Alternative namesJemperli™, TSR 042, GSK-4057190, ANB 011, WBP 285
ClassAntineoplastics, immunotherapies, monoclonal antibodies
Action mechanismProgrammed cell death-1 receptor antagonist
Route of administration IV
PharmacodynamicsBinding with  high affinity to human programmed cell death-1 receptor
PharmacokineticsAnalysis of Cmax, AUC0−inf and AUC0−τ  with dose of  500 mg every 3 weeks for the first four doses and later, starting with 3 weeks after the fourth dose, 1000 mg every 6 weeks until the disease progression or observation of unacceptable toxicity.
Common side effectsAnaemia, hypothyroidism, nausea, diarrhoea, vomiting, pruritus, rash, arthralgia, pyrexia, increased transaminase levels
Occasional side effectsAdrenal insufficiency, pneumonitis, colitis, pancreatitis, chills, infusion related reactions
Rare side effectsType 1 diabetes mellitus, diabetic ketoacidosis, uveitis, hepatitis, nephritis

Clinical Trials of Dostarlimab

Several clinical trials have been conducted to determine the efficacy of dostarlimab in cancer treatment. GARNET trial (NCT02715284) with single-group phase I was conducted for endometrial cancer. It involved the patients with recurrent or advanced tumors who had undergone platinum-based doublet chemotherapy and were treated with dostarlimab at the recommended dose. The patients were monitored for ≥ 6 months follow up. The result showed nine complete, confirmed, and 21 partial responses (Oaknin et al., 2020). Another clinical trial with Cohort F of GARNET involved the patients having gastrointestinal tumours. Overall confirmed response was observed among the patients with administration of dostarlimab with a follow-up of 12.4 months (Andre et al., 2021). The NSCLC expansion cohort of the GARNET study was also conducted with patients with recurrent or advanced NSCLC showing a confirmed immune-related overall response rate with a follow-up of 11.6 months (Subramanian et al., 2020).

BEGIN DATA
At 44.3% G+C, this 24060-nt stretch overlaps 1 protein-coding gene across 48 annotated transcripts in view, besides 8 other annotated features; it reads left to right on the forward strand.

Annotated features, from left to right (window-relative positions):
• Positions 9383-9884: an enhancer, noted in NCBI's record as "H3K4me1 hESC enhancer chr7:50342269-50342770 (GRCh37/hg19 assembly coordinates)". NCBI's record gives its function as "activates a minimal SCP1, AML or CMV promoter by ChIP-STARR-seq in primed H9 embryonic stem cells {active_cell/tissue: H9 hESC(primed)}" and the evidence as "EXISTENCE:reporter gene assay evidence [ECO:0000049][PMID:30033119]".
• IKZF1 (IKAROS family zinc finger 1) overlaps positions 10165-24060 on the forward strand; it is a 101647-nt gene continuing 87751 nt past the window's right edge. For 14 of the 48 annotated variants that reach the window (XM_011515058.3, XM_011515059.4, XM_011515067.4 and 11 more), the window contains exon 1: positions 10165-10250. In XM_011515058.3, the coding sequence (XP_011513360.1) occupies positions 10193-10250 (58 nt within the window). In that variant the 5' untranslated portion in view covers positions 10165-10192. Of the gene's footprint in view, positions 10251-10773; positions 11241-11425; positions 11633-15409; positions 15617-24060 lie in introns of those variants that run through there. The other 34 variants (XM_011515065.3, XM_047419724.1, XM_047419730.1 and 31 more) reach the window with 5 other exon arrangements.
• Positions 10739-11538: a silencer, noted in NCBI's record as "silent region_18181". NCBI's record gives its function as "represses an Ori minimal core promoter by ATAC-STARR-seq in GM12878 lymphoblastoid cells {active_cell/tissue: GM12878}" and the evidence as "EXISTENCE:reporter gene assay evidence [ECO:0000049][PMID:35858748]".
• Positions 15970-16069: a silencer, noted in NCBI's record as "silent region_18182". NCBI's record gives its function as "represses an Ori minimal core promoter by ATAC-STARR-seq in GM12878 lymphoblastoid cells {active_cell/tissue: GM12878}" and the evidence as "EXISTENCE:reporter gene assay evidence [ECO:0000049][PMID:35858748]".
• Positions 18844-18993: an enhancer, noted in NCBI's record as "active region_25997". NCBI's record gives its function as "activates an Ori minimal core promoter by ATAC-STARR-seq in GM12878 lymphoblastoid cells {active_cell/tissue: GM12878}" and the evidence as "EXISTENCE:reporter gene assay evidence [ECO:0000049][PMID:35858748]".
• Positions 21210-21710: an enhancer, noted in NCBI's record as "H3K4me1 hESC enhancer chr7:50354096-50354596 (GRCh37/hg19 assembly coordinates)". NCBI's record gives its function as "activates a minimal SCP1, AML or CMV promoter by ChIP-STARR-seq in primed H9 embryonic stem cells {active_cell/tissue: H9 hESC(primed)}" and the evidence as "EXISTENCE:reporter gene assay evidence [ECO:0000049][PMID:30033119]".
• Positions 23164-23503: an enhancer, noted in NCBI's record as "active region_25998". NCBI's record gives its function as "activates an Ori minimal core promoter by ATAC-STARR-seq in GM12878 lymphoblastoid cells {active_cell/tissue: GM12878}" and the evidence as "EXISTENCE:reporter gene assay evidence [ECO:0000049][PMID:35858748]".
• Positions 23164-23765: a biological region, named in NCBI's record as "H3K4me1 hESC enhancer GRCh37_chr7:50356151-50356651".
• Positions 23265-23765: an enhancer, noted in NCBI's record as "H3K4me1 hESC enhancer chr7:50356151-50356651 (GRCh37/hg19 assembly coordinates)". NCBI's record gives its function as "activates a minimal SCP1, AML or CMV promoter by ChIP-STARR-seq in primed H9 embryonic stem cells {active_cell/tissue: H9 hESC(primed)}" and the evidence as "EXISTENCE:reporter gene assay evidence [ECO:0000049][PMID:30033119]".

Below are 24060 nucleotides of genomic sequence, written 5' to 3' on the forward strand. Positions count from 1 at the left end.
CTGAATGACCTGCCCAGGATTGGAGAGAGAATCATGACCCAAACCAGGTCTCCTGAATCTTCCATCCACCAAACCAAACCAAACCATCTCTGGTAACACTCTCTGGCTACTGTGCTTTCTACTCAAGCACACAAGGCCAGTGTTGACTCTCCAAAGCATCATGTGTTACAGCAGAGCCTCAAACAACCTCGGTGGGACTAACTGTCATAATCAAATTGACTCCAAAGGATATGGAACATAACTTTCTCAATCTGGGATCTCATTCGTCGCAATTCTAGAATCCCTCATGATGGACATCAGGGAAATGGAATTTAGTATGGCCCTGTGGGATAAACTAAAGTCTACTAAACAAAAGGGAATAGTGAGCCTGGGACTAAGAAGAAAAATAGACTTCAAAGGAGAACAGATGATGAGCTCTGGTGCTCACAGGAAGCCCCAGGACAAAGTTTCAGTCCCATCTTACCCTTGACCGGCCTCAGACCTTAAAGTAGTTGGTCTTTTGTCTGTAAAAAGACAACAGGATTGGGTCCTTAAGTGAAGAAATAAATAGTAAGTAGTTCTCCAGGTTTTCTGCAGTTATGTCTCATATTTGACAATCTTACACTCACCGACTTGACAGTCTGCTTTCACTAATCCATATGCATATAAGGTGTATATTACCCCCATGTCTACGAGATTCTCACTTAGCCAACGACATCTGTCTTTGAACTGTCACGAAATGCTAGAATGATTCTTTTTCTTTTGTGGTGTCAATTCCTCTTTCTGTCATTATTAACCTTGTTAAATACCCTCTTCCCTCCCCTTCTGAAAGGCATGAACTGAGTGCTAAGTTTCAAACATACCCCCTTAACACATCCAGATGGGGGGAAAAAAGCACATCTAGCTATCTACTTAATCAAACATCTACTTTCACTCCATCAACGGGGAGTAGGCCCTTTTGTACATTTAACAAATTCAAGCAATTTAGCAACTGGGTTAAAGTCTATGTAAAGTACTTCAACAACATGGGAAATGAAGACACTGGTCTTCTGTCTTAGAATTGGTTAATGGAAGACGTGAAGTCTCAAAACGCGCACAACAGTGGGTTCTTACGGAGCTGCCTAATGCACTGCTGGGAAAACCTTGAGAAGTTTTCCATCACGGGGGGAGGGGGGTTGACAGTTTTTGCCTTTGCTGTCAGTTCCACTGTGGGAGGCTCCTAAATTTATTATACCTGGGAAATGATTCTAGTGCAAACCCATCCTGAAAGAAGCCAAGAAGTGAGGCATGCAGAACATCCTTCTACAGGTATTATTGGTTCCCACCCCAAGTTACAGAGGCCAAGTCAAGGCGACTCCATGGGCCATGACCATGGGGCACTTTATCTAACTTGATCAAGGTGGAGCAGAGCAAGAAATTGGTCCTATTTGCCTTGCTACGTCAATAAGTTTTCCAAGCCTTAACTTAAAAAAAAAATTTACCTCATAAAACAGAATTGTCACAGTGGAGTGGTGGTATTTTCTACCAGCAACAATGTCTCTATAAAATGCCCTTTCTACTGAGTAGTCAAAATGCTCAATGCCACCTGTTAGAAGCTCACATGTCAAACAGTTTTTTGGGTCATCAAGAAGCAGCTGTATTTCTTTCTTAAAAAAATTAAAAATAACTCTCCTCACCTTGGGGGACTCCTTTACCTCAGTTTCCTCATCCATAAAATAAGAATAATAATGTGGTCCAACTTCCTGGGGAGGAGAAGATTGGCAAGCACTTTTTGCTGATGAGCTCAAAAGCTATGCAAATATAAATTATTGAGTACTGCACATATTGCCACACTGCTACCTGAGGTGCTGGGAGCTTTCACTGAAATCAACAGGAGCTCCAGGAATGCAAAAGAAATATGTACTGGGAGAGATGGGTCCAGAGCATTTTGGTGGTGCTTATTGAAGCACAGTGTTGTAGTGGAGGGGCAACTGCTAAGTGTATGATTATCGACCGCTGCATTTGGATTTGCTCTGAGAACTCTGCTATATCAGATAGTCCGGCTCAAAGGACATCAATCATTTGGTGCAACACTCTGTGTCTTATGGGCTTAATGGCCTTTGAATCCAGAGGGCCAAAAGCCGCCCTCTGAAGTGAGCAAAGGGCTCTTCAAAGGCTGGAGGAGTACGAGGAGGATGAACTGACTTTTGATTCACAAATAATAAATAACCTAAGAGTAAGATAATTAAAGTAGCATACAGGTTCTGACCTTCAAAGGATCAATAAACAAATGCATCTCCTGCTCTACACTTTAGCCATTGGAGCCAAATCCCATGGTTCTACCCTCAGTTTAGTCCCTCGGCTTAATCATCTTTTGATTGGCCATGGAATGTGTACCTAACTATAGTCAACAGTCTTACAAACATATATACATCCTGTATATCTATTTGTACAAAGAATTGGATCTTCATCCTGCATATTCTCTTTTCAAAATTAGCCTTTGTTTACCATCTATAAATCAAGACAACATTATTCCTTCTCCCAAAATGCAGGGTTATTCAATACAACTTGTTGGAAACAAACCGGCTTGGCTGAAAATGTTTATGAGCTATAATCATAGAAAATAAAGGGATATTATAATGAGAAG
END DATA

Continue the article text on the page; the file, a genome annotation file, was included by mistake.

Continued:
AMBER (NCT02817633) trial with ongoing phase I A was evaluated involving the combination therapy with dostarlimab and the anti-TIM-3 antibody cobolimab (TSR-022) among the patients having NSCLC. The result showed objective responses and stable disease, representing the potential for biomarker enrichment (Davar et al., 2018). The open-label multipart phase I IOLite trial (NCT03307785) is another clinical trial involving the combination treatment of dostarlimab with recommended doses. This clinical trial is carried out in four major subparts. Part A evaluates the dostarlimab in combination with niraparib, part B evaluates dostarlimab combined with carboplatin-paclitaxel, and part C involves the combination of dostarlimab with niraparib and bevacizumab and part D involves the combination of dostarlimab with carboplatin-paclitaxel and bevacizumab (Gabrail et al., 2019).

References

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  4. Food & Drug Administration. FDA grants accelerated approval to dostarlimab-gxly for dMMR endometrial cancer [media release]. 22 Apr 2021. https://www.fda.gov/drugs
  5. GlaxoSmithKline. European Commission approves GSK’s JEMPERLI (dostarlimab), the frst anti-PD-1 therapy approved for recurrent or advanced endometrial cancer [media release]. 23 Apr 2021. https://www.gsk.com.